What are Biggest Mistakes People Make with Social Security?

Whether you’re counting on Social Security to fund most of your retirement income or supplement it, you want to make sure you get all of the money you’re entitled to.

With so many ways to claim benefits, especially if you are married or were divorced at some point in your life, small mistakes can add up to a big difference in the amount of Social Security benefits you receive, says a recent article, “11 Social Security Mistakes That Can Cost You a Fortune” from Nasdaq.

Not checking your earnings record during your working life can add up to significant losses. Even if you’re decades away from claiming, you should check your earnings record annually since this is what Social Security benefits are based on. Common mistakes include employers recording incorrect earnings or earnings not showing up because you changed your name and the name change wasn’t processed correctly.

Check your statement annually to avoid losing the right number of benefits because of earnings record mistakes. If you see an error, send proof of your earnings to the Social Security Administration. You might submit your W-2 form if you’re a salaried employee or your tax return if you are self-employed. Once the SSA verifies your claim, your record will be corrected. This is a “sooner is better than later” task because you may not have a paper trail going back 30 years.

Another mistake people make is not working long enough. To qualify for Social Security, you need at least 40 work credits. Taxpayers earn up to four credits each year based on earnings. For example, in 2023, you must earn $1,640 to earn one credit or $6,560 to earn four credits. Benefits are calculated based on the average of the 35 highest earning years. If you haven’t worked for 35 years, $0 will be averaged for each year you don’t have earnings.

It’s wise to do the calculations for Social Security before retiring. As you approach your retirement date, check your earnings statement first to be sure you have enough credits to qualify for Social Security. If you don’t have 35 years, consider working another year or two. If you worked at a job where you weren’t paying into Social Security, adding another year of work could ensure you qualify and may also boost your monthly benefit amount.

Taking Social Security too early can take a big bite out of benefits. While everyone eligible can start taking benefits at age 62, for everyone born after 1959, the reduction for benefits at age 62 is 30%. This lower benefit is permanent and won’t increase until you reach Full Retirement Age (FRA). It’s best to wait at least until FRA. If you can wait past FRA, your benefits could increase by as much as 8% per year up to age 70.

Another mistake is waiting too long to claim benefits. If you live to the average life expectancy, it won’t matter if you claim benefits too early or late. The amount of the benefit reduction for claiming early and the increase in delaying a claim evens out. But if you are in poor health or have cash flow trouble, a benefit check at a younger age could be the right move.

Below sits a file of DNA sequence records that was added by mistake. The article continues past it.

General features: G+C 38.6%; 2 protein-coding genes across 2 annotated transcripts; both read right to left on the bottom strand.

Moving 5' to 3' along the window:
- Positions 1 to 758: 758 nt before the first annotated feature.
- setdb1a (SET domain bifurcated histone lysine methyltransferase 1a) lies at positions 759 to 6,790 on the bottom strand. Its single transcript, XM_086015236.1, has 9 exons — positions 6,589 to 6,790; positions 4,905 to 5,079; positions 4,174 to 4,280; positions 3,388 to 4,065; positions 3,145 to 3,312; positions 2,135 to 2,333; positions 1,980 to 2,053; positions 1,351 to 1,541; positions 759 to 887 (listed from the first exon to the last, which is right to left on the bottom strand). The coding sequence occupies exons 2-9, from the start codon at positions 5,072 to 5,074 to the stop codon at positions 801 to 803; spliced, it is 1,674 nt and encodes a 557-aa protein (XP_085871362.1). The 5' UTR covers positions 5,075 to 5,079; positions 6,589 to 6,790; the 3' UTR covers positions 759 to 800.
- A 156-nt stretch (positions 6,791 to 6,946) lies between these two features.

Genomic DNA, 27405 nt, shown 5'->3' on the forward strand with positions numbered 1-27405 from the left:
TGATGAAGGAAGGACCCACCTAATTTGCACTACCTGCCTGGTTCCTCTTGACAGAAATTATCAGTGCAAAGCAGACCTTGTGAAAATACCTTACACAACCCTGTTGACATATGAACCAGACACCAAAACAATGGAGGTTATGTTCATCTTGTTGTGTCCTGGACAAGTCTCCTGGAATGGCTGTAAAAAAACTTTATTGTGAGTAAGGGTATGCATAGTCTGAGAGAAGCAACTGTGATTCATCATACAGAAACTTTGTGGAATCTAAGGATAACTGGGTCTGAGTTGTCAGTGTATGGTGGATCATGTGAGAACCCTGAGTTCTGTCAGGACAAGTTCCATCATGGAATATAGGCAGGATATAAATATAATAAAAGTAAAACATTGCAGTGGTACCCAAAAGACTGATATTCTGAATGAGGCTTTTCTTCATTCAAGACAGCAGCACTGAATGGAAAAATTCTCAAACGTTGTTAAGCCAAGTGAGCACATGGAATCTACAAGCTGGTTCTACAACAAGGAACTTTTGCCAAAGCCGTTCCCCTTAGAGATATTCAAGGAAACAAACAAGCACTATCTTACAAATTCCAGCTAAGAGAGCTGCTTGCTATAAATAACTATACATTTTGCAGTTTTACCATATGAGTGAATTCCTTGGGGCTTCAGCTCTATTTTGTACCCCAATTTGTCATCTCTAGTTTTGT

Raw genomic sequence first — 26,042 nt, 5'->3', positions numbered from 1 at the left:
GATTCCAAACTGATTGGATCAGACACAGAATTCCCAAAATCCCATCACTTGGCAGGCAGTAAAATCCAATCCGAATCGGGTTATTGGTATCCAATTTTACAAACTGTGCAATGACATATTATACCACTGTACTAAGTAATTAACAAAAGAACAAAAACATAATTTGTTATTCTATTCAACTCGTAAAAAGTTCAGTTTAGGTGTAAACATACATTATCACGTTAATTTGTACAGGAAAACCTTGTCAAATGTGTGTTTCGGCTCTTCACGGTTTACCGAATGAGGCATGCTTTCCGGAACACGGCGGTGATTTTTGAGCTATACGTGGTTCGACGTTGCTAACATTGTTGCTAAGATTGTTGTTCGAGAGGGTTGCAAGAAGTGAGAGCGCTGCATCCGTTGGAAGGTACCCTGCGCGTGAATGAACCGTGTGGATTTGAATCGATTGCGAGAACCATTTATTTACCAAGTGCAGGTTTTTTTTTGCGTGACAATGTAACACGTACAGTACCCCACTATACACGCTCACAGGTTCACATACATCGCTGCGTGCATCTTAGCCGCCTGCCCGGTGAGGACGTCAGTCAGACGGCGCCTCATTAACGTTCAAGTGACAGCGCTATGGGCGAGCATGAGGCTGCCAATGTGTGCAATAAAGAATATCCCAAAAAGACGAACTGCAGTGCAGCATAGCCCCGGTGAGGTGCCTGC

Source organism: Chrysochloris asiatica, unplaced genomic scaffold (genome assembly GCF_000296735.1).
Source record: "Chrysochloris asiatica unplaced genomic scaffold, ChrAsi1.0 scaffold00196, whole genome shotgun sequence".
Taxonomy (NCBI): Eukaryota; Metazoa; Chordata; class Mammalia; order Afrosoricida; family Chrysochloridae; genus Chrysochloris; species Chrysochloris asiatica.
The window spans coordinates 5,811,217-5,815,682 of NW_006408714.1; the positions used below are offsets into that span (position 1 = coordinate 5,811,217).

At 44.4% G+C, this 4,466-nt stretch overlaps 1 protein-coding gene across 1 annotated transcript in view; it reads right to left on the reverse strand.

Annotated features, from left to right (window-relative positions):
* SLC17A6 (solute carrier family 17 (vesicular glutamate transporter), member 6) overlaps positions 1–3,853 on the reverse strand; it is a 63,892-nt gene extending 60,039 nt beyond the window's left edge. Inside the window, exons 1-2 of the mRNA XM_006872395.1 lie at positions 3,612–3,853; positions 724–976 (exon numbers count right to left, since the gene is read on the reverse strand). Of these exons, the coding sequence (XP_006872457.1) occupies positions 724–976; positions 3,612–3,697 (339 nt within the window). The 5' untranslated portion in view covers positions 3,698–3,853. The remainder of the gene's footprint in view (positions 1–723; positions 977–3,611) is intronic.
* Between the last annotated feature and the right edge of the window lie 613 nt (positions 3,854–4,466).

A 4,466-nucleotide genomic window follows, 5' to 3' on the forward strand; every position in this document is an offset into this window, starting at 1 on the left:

If you file for Social Security benefits solely on your earnings record, you might miss out on a larger benefit. Let’s say you were a stay-at-home parent while your spouse worked. You may not have enough work credits to qualify, or your benefits may be small. However, you could still qualify for benefits under your spouse’s work record. Check to see how much you would be eligible to receive under your spouse’s work record before deciding how to claim benefits.

If divorced, you might claim benefits under your ex-spouse’s earnings record if you meet all the requirements. Suppose the marriage lasted at least ten years. In that case, you are 62 or older, unmarried, and your ex-spouse is eligible to receive Social Security retirement or disability benefits. Your benefit from your work is less than what you would receive under your ex-spouse’s earnings record; it’s worth exploring this option.

If you are married, it’s best to coordinate claiming strategies with your spouse. A low-earning spouse could start claiming benefits based on the higher-earning spouse’s income at full retirement age. Meanwhile, the higher-earning spouse delays benefits to increase retirement credits.

Finally, remember that up to 85% of Social Security benefits could be subject to federal income taxes if you earn substantial income from wages or dividends. The percentage of benefits subject to income taxes depends on the couple’s combined income, which includes the household Adjusted Gross Income (AGI), any nontaxable interest income, and half of your Social Security benefits.

Estate planning should be done long before retirement. Carol Grant, Esquire of Davie, Florida is happy to help you!

Reference: Nasdaq (July 2, 2023) “11 Social Security Mistakes That Can Cost You a Fortune”

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